What Should I Include on my Campaign Signs?
Many candidates know they will run a sign campaign, however, they often neglect to devise an organized plan that incorporates tools necessary to reach goals.  From determining what you will place on your signs to where you will place them, effective political sign campaigns begin with purpose and focus.
First, remember the basic purpose of a sign campaign is to increase your name recognition.  That’ s it, point blank.  You want people to see your signs, associate your name with the office that you are running for, and remember you on Election Day.  Placing political campaign signs in strategic areas serves two purposes.  First, you want to place your campaign signs in areas where you have support.  This ensures that your supporters will remember you on the ballot this election cycle.
Next, you’ ll want to place plenty of political yard signs in areas where you are leading in the polls.  Yard sign campaigns combined with door-to-door events can help rally your supporters and that helps get the vote out on Election Day.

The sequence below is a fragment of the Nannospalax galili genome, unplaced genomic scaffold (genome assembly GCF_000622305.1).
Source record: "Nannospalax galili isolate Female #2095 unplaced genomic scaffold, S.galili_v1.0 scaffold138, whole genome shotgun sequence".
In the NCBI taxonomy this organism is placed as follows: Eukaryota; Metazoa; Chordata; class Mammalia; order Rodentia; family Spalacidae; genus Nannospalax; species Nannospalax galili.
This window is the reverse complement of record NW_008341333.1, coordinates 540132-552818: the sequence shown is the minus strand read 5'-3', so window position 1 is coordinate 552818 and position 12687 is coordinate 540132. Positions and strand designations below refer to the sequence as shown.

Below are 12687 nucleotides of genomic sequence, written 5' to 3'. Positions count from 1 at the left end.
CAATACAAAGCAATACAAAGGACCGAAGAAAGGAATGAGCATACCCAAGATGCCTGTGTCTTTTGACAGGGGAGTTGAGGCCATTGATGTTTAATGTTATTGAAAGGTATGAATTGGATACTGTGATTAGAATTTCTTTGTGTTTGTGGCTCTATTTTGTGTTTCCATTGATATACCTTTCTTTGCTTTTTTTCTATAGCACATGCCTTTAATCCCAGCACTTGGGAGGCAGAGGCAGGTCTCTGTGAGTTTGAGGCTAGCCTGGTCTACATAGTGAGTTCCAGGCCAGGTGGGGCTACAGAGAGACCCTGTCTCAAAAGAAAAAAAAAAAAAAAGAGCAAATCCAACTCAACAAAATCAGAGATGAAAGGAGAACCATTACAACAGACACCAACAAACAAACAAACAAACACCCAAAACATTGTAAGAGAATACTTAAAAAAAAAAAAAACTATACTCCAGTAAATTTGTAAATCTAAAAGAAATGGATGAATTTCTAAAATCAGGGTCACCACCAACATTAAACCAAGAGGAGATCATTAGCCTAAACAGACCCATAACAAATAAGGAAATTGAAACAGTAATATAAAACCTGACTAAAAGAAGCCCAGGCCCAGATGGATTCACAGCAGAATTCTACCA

The most important information you need to display on your yard signs is your name and the office that you are seeking.  Many candidates mistakenly believe they need to add additional information, but you don’ t.  In fact, if you put too much text on your campaign signs, your sign may lose its impact.  If you think there is an advantage to incumbency in your race, you may want to include the word “ re-elect.”
All you need to do is make sure that your name and the office you are running for is displayed in large visible text and in colors that contrast.  You should also consider the environment where the signs will be located when choosing colors.  For instance, if you are campaigning in New England in the winter, a white background on your sign will be lost in the scenery.  Instead, choose a bright color that stands out against the environment to ensure your sign is easily noticed.
Use large, easily read text for your sign lettering.  You may want to keep these basics in mind if you want to develop a single, consistent logo that will go on your signs and any literature you intend to mail or distribute door to door.  If you have one logo and color for your signs and a different logo and color for your door-to-door walk piece, you run the risk of confusing voters.